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Cheong Wa Dae
The reception center of the Blue House in August 2010.
|Alternative names||Cheong Wa Dae|
|Address||1 Cheong Wa Dae Road, Jongno District|
|Town or city||Seoul|
|Current tenants||Moon Jae-in, President of South Korea|
|Construction started||July 22, 1989|
|Completed||September 4, 1991|
The Blue House (Korean: 청와대; Hanja: 靑瓦臺; Cheong Wa Dae; literally "pavilion of blue tiles") is the executive office and official residence of the South Korean head of state, the President of the Republic of Korea, and is located in the capital city of Seoul. The Blue House is in fact a complex of buildings, built largely in the traditional Korean architectural style with some modern elements.
Built upon the site of the royal garden of the Joseon Dynasty (1392–1897), the Blue House now consists of the Main Office Hall (Korean: 본관; Hanja: 本館), the Presidential Residence, the State Reception House (Korean: 영빈관; Hanja: 迎賓館), the Chunchugwan (Korean: 춘추관; Hanja: 春秋館) Press Hall, and the Secretariat Buildings. The entire complex covers approximately 250,000 square metres or 62 acres.
The location of Cheong Wa Dae was the site of a royal villa in what was then Hanyang, the southern capital of the Goryeo dynasty (918–1392). It was built by King Sukjong (r. 1095–1105) in 1104. Goryeo's principal capital was at Kaesŏng, and it also maintained a western capital at Pyongyang and an eastern capital at Gyeongju.
After the Joseon Dynasty (1392–1897) moved its capital to Hanyang, Gyeongbok Palace was built in 1395, the fourth year of the reign of King Taejo (r. 1392–1398) as the main palace, and the royal villa lot became the back garden of the palace. It was used as the site for civil service examinations and military training.
Following the Empire of Japan's annexation of the Korean Empire in 1910, the Governor-General of Korea used the Gyeongbokgung grounds for the Government-General Building. In 1939, Japan built an official residence/office for the governor-general on the site of Cheong Wa Dae. It was later dismantled during Kim Young-sam's presidency in 1993.
With the establishments of the Republic of Korea in 1948, President Syngman Rhee called the building "Gyeongmudae" (Korean: 경무대; Hanja: 景武臺), which was the name of one of the few old buildings there. He used it as his office and residence. President Yun Bo-seon changed the name to "Cheong Wa Dae" after he was inaugurated in 1960.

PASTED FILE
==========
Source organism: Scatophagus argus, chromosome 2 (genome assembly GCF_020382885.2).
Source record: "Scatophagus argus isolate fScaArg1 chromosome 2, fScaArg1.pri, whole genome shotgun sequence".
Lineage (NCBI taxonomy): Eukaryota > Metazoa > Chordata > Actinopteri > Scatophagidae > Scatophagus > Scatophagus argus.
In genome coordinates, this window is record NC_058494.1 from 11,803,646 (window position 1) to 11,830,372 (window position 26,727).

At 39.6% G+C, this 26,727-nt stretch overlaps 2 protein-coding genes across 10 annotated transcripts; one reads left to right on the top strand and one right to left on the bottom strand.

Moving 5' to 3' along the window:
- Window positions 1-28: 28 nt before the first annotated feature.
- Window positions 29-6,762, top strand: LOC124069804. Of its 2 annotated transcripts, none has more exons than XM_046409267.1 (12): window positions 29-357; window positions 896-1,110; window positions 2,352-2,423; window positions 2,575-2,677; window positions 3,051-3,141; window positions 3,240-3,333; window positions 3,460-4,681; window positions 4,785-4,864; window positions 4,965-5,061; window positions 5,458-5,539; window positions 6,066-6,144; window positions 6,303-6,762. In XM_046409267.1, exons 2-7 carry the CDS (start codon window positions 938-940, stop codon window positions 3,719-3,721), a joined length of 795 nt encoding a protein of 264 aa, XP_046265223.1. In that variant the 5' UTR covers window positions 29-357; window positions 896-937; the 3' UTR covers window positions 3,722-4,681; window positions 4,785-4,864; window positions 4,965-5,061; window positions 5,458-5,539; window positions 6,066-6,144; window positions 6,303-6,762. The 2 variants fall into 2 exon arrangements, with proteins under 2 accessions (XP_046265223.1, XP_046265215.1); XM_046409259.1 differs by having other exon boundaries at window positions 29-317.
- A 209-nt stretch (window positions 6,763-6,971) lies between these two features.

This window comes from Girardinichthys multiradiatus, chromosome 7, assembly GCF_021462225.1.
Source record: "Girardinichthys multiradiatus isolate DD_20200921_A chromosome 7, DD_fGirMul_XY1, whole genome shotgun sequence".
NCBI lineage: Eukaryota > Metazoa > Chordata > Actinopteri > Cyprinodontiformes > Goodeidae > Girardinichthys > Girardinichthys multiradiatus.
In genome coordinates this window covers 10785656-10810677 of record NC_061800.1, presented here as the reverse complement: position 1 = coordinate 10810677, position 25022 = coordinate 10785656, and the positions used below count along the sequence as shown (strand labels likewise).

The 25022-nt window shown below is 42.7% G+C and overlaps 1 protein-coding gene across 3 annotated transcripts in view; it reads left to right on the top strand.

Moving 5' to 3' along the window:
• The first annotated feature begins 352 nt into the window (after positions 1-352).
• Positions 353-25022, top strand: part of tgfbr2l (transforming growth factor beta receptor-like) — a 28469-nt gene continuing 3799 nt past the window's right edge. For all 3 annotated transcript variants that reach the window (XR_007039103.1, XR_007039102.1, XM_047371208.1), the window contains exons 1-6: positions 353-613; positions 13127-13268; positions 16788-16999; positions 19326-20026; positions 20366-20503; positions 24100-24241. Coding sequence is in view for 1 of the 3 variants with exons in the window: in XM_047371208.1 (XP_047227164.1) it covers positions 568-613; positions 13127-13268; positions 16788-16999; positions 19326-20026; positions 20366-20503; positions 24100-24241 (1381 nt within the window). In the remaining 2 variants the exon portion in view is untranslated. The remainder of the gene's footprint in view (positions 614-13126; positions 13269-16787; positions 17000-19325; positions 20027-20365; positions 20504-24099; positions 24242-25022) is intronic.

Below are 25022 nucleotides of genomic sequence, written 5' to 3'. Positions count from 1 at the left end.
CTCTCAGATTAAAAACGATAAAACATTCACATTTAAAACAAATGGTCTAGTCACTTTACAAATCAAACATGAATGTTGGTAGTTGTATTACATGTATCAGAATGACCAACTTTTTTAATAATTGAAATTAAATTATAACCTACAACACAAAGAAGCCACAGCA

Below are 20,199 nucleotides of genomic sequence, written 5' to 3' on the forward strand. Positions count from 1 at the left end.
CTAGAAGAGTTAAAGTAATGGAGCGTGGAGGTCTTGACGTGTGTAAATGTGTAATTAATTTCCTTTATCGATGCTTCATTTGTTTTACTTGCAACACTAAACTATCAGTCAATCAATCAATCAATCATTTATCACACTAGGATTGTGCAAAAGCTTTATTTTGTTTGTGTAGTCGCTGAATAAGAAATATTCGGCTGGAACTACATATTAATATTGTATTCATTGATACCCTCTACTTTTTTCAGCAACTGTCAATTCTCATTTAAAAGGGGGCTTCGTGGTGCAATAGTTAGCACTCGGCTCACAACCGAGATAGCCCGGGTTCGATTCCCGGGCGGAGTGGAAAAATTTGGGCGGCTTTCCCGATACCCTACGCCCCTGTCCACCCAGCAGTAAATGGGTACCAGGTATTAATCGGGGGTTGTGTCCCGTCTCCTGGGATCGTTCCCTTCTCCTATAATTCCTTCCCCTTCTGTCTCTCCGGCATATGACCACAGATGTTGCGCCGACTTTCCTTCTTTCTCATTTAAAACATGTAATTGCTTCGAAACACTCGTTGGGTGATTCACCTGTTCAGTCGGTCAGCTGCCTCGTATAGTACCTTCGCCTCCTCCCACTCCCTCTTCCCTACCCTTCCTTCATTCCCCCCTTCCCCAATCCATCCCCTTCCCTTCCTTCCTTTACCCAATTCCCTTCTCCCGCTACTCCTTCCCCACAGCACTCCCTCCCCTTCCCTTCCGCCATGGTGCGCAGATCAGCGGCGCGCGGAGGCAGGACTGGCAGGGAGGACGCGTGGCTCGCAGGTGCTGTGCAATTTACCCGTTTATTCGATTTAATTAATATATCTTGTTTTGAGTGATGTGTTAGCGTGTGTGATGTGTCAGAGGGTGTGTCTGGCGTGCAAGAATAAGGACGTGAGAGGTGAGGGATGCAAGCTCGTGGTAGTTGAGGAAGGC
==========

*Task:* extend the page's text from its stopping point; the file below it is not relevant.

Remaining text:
In 1968, North Korean infiltrators nearly reached the building in a bid to assassinate President Park Chung-hee during the Blue House Raid. In the ensuing melee, 28 North Koreans, 26 South Koreans and four Americans were killed.
Presidents Park Chung-hee, Choi Kyu-ha and Chun Doo-hwan used it both as their office and official residence. While President Roh Tae-woo was in office, a new office building, official residence, and press center, called Chunchugwan, were built. The main office building was opened in April 1991.
Geomancers have long considered the area in which Cheong Wa Dae is located as an auspicious location. This view was backed up by an inscription on a stone wall that reads: "The Most Blessed Place on Earth", found behind the official presidential residence during the construction of a new building in 1990.
To the north is the mountain Bukhansan, flanked by two mountains, Naksan, symbolizing the Azure Dragon, on the left and Inwangsan, symbolizing the White Tiger, on the right. To the south is Namsan, the protective mountain of the capital. In front flow the Cheonggyecheon stream and Han River.
President George W. Bush at the Blue House in February 2002.
|Wikimedia Commons has media related to Cheongwadae.|
- Korean architecture
- History of South Korea
- History of Korea
- List of Korea-related topics
- National Assembly Building
- Residences of North Korean leaders
- Romanization by the official website: english.president.go.kr
- "Cheong Wa Dae rules out renegotiation of FTA with US". Seoul: Yonhap News Agency. 20 November 2009. Retrieved 12 Dec 2009.
- "Cheong Wa Dae Aims to End Graft in Defense Procurement". Chosun Ilbo. Seoul, South Korea. 9 December 2009. Retrieved 12 December 2009.